I know you don’t care, but here are
My Favorite Albums of 2013
by Bill CallahanIn this record, Bill Callahan is more direct and approachable than ever. The songs are sweet and pensive, and his band, odd though it is (bass and drums, yes, but with prominent electric guitar and omnipresent flute), works incredibly well.Javelin Unlanding
by Unknown Mortal OrchestraCousin to one of my favorites of last year, Opossom’s Electric Hawaii, II is a darker take from the same summery place. It’s psychedelic and warm, and full of fuzzy 9th chords interspersed with pseudo-classical riffs.So Good at Being in Trouble
by Smith WesternsThis record marks a departure from Smith Western’s previous record, which is a grand thing to hear; how long could a group keep making the most sugary of pop music? Here, they keep their pop sensibilities, but veer off into a more psychedelic soundscape.White Oath
by PhosphorescentMuchacho chugs along reassuringly, its odd, echoey country licks occasionally pierced by hippie sing-alongs (à la Edward Sharpe & the Magnetic Zeroes).Ride On / Right On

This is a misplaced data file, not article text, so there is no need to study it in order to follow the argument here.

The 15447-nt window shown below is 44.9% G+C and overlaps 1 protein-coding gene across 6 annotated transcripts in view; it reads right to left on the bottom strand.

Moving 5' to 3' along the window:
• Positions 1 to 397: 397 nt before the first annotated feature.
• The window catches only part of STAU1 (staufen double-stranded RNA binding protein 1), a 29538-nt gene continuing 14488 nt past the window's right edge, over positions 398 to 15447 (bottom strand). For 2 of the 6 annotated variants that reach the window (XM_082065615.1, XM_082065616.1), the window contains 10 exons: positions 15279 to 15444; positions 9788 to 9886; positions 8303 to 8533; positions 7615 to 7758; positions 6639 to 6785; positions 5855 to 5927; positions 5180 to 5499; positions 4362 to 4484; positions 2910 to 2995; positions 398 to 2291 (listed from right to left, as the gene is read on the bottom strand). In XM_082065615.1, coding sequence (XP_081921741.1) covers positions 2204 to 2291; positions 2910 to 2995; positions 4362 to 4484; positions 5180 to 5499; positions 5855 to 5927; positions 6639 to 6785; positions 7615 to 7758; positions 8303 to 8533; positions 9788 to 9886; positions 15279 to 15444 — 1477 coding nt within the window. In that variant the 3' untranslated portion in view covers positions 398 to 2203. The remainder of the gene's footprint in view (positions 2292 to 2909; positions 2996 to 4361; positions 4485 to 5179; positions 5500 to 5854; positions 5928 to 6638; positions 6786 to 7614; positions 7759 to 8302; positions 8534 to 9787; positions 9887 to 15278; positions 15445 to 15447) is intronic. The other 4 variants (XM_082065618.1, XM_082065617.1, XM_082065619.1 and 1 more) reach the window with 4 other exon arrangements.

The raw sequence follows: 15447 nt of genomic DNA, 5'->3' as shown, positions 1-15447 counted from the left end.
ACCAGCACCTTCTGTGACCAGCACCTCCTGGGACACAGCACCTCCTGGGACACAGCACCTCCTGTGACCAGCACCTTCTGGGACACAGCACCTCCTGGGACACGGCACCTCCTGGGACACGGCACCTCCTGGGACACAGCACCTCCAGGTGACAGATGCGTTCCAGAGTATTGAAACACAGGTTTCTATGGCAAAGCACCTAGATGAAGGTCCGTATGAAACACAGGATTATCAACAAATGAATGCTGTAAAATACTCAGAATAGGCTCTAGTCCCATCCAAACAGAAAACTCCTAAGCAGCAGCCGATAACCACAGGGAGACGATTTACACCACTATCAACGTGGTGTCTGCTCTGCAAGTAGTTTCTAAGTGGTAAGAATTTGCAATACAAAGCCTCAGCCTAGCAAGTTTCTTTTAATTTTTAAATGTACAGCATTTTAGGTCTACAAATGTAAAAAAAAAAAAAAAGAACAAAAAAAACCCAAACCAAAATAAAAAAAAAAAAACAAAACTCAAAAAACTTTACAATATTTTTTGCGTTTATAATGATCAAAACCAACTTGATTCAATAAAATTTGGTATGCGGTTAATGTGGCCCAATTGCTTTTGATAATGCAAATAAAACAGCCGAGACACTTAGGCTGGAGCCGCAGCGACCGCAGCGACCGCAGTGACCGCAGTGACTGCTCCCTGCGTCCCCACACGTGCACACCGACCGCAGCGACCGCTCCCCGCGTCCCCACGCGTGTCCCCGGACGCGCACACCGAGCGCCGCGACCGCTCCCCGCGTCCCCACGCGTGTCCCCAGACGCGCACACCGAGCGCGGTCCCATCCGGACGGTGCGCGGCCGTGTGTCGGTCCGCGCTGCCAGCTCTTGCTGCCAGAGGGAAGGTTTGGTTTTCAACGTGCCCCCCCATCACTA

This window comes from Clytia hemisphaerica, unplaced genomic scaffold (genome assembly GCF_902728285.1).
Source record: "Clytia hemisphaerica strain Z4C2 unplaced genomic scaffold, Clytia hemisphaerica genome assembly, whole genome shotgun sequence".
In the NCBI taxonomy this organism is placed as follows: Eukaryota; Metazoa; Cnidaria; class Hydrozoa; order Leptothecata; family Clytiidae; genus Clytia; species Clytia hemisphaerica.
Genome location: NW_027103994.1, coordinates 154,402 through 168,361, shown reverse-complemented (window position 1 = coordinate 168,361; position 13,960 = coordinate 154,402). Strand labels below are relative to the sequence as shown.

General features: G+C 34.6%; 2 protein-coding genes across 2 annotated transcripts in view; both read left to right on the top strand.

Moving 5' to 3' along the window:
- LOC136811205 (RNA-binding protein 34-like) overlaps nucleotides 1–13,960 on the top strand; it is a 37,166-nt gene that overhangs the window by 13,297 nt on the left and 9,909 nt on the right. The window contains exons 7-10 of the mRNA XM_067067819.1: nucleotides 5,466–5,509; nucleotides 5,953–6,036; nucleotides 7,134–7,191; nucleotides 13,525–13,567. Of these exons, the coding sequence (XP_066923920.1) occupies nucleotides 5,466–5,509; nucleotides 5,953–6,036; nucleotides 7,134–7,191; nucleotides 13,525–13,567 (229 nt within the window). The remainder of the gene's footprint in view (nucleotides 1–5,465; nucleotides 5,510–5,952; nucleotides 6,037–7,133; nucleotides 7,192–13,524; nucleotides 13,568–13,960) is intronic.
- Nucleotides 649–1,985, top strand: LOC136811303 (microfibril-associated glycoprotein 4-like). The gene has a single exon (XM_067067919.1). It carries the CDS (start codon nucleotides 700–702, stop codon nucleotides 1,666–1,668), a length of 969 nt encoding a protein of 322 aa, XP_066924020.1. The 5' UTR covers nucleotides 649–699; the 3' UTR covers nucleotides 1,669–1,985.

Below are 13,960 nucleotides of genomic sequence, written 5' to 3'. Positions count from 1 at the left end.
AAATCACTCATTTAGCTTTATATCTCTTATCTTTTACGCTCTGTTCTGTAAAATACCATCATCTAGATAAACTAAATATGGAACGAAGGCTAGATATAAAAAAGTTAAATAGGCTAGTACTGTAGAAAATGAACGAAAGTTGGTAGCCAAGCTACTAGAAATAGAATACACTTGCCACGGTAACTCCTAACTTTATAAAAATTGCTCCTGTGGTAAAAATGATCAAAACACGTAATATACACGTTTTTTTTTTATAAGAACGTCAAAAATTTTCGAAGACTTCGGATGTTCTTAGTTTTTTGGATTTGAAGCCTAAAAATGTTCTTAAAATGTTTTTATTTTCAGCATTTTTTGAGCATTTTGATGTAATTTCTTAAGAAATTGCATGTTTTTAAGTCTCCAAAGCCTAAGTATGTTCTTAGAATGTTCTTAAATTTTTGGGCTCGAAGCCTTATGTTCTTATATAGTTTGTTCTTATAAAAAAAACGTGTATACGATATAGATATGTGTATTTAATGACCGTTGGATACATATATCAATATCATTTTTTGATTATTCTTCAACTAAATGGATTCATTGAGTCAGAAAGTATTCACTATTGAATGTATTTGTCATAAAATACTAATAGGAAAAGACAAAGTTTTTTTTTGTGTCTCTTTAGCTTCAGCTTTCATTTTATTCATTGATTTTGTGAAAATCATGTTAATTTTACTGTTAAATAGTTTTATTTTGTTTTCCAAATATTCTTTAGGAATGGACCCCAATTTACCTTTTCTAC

Images du Futur
by SuunsImages du Futur is creepy, dark, and lisping, punctuated by gorgeous vocal and guitar harmonies. It strikes a delicate balance between aggression and palatability, and ends up being completely engrossing.Mirror Mirror
by PoliçaPoliça is like the soundtrack to a nighttime scene in a movie with copious amounts of neon lighting. Their two drummers, deep live bass, plethora of keyboards, and a stylishly auto-tuned female vocalist come together to make them just the right amount of cool.Tiff
Tales of a GrassWidow
by CocoRosieCocoRosie vacillates between beautiful operatic- and gollum-esque voices, pianos and prepared electronics, beatboxing club music to the soundtrack of a LARP. The push and pull of their music is palpable.After the Afterlife
by Juana MolinaDrones, acoustic guitars, glitched out drum noises, and synthesizers that slowly warble in and out of tune give this record a quiet, and sometimes disorienting feeling. But her beautiful voice and harmonies tie everything together, and make this record great.Bicho Auto
by The BlowThe Blow can do anything from art-rock, to monologuing, to sounding downright confrontational. But here, on their 9th album (depending on how you count), they’ve hit their stride in pop music. Perhaps that’s why they titled it The Blow.Make it Up
by Yo La TengoWhy are jam bands so disappointing to listen to, but when Yo La Tengo does it, it somehow end up being ok? It’s a paradox of the universe, but one that I’m happy to let slide. Fade is full of indie jams, some of which are almost twee at points, but are always fun.Ohm
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